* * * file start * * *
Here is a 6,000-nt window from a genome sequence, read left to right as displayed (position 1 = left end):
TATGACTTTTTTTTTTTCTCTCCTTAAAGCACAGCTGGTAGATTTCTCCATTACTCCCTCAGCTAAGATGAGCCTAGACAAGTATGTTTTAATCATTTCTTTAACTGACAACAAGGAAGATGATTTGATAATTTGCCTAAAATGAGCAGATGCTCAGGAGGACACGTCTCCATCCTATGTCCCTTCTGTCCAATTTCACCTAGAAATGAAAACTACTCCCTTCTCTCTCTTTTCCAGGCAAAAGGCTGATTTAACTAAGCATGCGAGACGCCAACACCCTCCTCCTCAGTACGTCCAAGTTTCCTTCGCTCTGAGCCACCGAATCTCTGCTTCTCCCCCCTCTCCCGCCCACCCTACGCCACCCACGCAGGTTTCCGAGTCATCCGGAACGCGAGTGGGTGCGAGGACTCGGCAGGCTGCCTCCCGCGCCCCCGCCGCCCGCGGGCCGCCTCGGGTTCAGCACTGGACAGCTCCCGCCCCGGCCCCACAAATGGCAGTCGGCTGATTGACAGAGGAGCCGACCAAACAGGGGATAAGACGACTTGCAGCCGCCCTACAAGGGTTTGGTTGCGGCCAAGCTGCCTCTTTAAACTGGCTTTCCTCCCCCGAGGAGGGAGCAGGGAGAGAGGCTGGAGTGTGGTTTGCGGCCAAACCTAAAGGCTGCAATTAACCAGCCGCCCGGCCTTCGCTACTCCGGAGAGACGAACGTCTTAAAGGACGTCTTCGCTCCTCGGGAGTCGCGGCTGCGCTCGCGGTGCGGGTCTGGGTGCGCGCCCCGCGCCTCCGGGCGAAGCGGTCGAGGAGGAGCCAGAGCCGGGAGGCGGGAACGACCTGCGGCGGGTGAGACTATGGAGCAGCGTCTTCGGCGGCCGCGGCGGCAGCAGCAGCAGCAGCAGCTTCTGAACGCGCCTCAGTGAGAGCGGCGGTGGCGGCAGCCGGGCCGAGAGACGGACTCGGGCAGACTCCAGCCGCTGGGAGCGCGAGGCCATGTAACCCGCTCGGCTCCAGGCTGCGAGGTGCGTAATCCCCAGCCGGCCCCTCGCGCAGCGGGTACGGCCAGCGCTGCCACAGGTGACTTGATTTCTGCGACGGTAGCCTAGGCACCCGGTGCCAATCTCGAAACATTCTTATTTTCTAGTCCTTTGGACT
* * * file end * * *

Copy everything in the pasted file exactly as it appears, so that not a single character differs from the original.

Here is a 6,000-nt window from a genome sequence, read left to right as displayed (position 1 = left end):
TATGACTTTTTTTTTTTCTCTCCTTAAAGCACAGCTGGTAGATTTCTCCATTACTCCCTCAGCTAAGATGAGCCTAGACAAGTATGTTTTAATCATTTCTTTAACTGACAACAAGGAAGATGATTTGATAATTTGCCTAAAATGAGCAGATGCTCAGGAGGACACGTCTCCATCCTATGTCCCTTCTGTCCAATTTCACCTAGAAATGAAAACTACTCCCTTCTCTCTCTTTTCCAGGCAAAAGGCTGATTTAACTAAGCATGCGAGACGCCAACACCCTCCTCCTCAGTACGTCCAAGTTTCCTTCGCTCTGAGCCACCGAATCTCTGCTTCTCCCCCCTCTCCCGCCCACCCTACGCCACCCACGCAGGTTTCCGAGTCATCCGGAACGCGAGTGGGTGCGAGGACTCGGCAGGCTGCCTCCCGCGCCCCCGCCGCCCGCGGGCCGCCTCGGGTTCAGCACTGGACAGCTCCCGCCCCGGCCCCACAAATGGCAGTCGGCTGATTGACAGAGGAGCCGACCAAACAGGGGATAAGACGACTTGCAGCCGCCCTACAAGGGTTTGGTTGCGGCCAAGCTGCCTCTTTAAACTGGCTTTCCTCCCCCGAGGAGGGAGCAGGGAGAGAGGCTGGAGTGTGGTTTGCGGCCAAACCTAAAGGCTGCAATTAACCAGCCGCCCGGCCTTCGCTACTCCGGAGAGACGAACGTCTTAAAGGACGTCTTCGCTCCTCGGGAGTCGCGGCTGCGCTCGCGGTGCGGGTCTGGGTGCGCGCCCCGCGCCTCCGGGCGAAGCGGTCGAGGAGGAGCCAGAGCCGGGAGGCGGGAACGACCTGCGGCGGGTGAGACTATGGAGCAGCGTCTTCGGCGGCCGCGGCGGCAGCAGCAGCAGCAGCAGCTTCTGAACGCGCCTCAGTGAGAGCGGCGGTGGCGGCAGCCGGGCCGAGAGACGGACTCGGGCAGACTCCAGCCGCTGGGAGCGCGAGGCCATGTAACCCGCTCGGCTCCAGGCTGCGAGGTGCGTAATCCCCAGCCGGCCCCTCGCGCAGCGGGTACGGCCAGCGCTGCCACAGGTGACTTGATTTCTGCGACGGTAGCCTAGGCACCCGGTGCCAATCTCGAAACATTCTTATTTTCTAGTCCTTTGGACT